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Indianapolis Public Schools plans school for kids new to the country

Indianapolis Public Schools have a new idea for teaching students who have recently arrived in the country: A school dedicated to helping recent arrivals find their bearings and learn English.

The idea comes as the city receives a growing number of new arrivals — and the district educates more than 4,500 kids still learning English. The “newcomer” school, modeled on similar programs in cities like New York with large immigrant populations, was pitched to the IPS school board during its meeting last night.

The school would offer instruction designed to help kids master English and would serve as a hub for immigrant families, connecting them with community organizations offering everything from healthcare to adult education programs..

The school would be the first of its kind in Indiana. The board has not yet approved the plan, but if it receives support from the board, administrators hope to open the school this fall.

New York City has several schools for recent immigrants, and IPS staffers visited schools across the country when designing the potential school — including Columbus Global Academy, an Ohio school founded in 2009.

The board was generally supportive of the proposal but members asked to see more information about cost and student outcomes in other places before making a decision.

“I’m assuming that the end game of all of this is that these kids are a lot more successful eventually,” said Board President Mary Ann Sullivan.

Many specialized newcomer programs have shown strong results in the short-term, with student growth in English proficiency outpacing other methods of instruction for English language learners, according to Deborah Short, who has been researching newcomer programs for more than two decades. But there is no good empirical research on the long-term impact of the programs, she said.

In a dedicated newcomer program, teachers can focus on the English skills students need without as much pressure to get through content on the state standards, Short said. In a mixed classroom, students who are learning English might end up developing language skills in some subject areas — while struggling with basics like how to use prepositions.

“Their social and academic language sometimes looks a little bit like Swiss cheese,” Short said. “They know key terms that teachers are highlighting, but they don’t know the words to talk about those key terms.”

The new IPS program would have a soft launch next fall, beginning as a school within a school serving students in grades 7-9 at Northwest Community High School, which already educates many recent immigrants. In its second year, leaders hope to move to the Gambold building — also on the Northwest side — and expand the school to serve kids as young as third grade.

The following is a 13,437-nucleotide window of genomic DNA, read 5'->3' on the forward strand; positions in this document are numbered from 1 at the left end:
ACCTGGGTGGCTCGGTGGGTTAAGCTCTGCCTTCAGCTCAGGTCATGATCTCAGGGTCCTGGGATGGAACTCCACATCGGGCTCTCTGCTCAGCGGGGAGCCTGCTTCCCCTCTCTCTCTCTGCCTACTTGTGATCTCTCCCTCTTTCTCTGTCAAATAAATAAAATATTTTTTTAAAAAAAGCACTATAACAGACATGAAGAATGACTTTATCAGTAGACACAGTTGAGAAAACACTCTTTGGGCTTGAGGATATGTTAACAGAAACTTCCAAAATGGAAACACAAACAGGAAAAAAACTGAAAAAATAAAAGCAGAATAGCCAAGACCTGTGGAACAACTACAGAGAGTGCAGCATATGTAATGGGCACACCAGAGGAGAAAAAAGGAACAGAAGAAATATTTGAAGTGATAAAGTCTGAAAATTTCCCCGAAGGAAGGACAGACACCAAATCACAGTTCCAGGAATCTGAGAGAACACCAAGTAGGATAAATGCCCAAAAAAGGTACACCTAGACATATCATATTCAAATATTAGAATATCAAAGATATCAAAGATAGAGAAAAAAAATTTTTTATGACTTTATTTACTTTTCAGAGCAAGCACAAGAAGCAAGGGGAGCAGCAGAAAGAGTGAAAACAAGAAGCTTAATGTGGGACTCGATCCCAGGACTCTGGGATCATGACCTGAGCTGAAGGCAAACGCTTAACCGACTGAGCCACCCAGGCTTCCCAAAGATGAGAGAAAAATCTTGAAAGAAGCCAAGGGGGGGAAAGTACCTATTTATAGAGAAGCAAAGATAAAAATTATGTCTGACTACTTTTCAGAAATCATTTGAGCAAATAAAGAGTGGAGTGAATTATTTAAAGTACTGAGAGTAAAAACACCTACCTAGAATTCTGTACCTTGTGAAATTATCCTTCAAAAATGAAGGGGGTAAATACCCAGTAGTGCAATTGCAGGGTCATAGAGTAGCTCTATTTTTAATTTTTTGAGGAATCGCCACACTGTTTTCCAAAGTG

The program targets adolescents because older kids have more difficulty picking up the language in traditional schools, said Jessica Feeser, who coordinates English as a second language programs for IPS. In early grades, she said, the standard curriculum is heavily focused on language development and literacy so it’s easier for young immigrants who don’t yet speak English to learn alongside their native-speaking peers.

“At third grade is when we really see a difference between a student who may be brand new to the country with little literacy skills compared to (native speakers),” Feeser said.

The idea behind the newcomer school, said Tammy Bowman, a district curriculum officer involved in planning, is to serve entire families who have recently arrived in the city, rather than just children.

IPS is already reaching out to community partners that could help support immigrant families including immigrant service groups, faith-based organizations and healthcare providers.

The IPS newcomer school would be open to students who’ve been in the country less than a year and are in the early stages of learning English. The program would serve students with test scores that place them up to level three on WIDA, a measure of fluency.

That’s an unusually high level of proficiency for students to attend newcomer schools, said Short, who worries the district could use the school to shift kids out of classrooms where teachers are not trained to work with students who are learning English.

“Sometimes you do have the sense that the teachers are overwhelmed because they haven’t had the training they need to work with these students,” Short said.

Admission to the school would be voluntary, and the district expects the school to serve only about 160 students in its second year — a fraction of the English language learners in the district. Students would only stay in the school one year before transferring  to another school.

One possible hitch for the program, however, is that it could be relatively expensive. In its second year, it’s expected to cost about $1.3 million. That’s about $8,269 per student — significantly more than median cost of educating students in IPS. But the district already offers extra services to students learning English, and officials could not immediately provide an estimate of how much it costs to educate similar students in traditional schools.

“I think it’s a great proposal,” said Kelly Bentley, a board member. “But that money comes from somewhere and so we just need to be very clear about how much it is.”